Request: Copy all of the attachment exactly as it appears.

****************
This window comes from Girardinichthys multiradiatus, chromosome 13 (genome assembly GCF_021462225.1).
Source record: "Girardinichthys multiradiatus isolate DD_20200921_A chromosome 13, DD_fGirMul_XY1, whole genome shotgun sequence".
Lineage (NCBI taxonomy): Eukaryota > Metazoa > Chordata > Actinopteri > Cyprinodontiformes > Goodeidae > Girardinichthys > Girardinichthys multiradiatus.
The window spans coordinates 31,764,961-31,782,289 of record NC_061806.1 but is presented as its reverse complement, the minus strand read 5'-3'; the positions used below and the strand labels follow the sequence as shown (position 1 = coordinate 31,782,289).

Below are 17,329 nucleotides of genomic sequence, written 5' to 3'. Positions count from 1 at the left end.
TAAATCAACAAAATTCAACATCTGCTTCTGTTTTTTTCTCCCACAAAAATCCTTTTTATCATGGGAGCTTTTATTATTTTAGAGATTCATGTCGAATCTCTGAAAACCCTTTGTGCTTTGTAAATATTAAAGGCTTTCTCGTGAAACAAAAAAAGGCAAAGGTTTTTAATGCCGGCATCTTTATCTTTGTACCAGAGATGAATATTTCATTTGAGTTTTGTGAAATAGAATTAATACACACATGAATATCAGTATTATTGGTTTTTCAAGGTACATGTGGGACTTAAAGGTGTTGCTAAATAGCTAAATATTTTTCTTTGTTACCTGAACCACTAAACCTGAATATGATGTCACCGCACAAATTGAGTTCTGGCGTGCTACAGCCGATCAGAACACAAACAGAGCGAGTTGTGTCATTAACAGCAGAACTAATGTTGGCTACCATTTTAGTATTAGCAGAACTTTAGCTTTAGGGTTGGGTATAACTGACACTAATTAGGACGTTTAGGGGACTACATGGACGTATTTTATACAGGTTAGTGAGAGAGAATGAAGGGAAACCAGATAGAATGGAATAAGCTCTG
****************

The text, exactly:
This window comes from Girardinichthys multiradiatus, chromosome 13 (genome assembly GCF_021462225.1).
Source record: "Girardinichthys multiradiatus isolate DD_20200921_A chromosome 13, DD_fGirMul_XY1, whole genome shotgun sequence".
Lineage (NCBI taxonomy): Eukaryota > Metazoa > Chordata > Actinopteri > Cyprinodontiformes > Goodeidae > Girardinichthys > Girardinichthys multiradiatus.
The window spans coordinates 31,764,961-31,782,289 of record NC_061806.1 but is presented as its reverse complement, the minus strand read 5'-3'; the positions used below and the strand labels follow the sequence as shown (position 1 = coordinate 31,782,289).

Below are 17,329 nucleotides of genomic sequence, written 5' to 3'. Positions count from 1 at the left end.
TAAATCAACAAAATTCAACATCTGCTTCTGTTTTTTTCTCCCACAAAAATCCTTTTTATCATGGGAGCTTTTATTATTTTAGAGATTCATGTCGAATCTCTGAAAACCCTTTGTGCTTTGTAAATATTAAAGGCTTTCTCGTGAAACAAAAAAAGGCAAAGGTTTTTAATGCCGGCATCTTTATCTTTGTACCAGAGATGAATATTTCATTTGAGTTTTGTGAAATAGAATTAATACACACATGAATATCAGTATTATTGGTTTTTCAAGGTACATGTGGGACTTAAAGGTGTTGCTAAATAGCTAAATATTTTTCTTTGTTACCTGAACCACTAAACCTGAATATGATGTCACCGCACAAATTGAGTTCTGGCGTGCTACAGCCGATCAGAACACAAACAGAGCGAGTTGTGTCATTAACAGCAGAACTAATGTTGGCTACCATTTTAGTATTAGCAGAACTTTAGCTTTAGGGTTGGGTATAACTGACACTAATTAGGACGTTTAGGGGACTACATGGACGTATTTTATACAGGTTAGTGAGAGAGAATGAAGGGAAACCAGATAGAATGGAATAAGCTCTG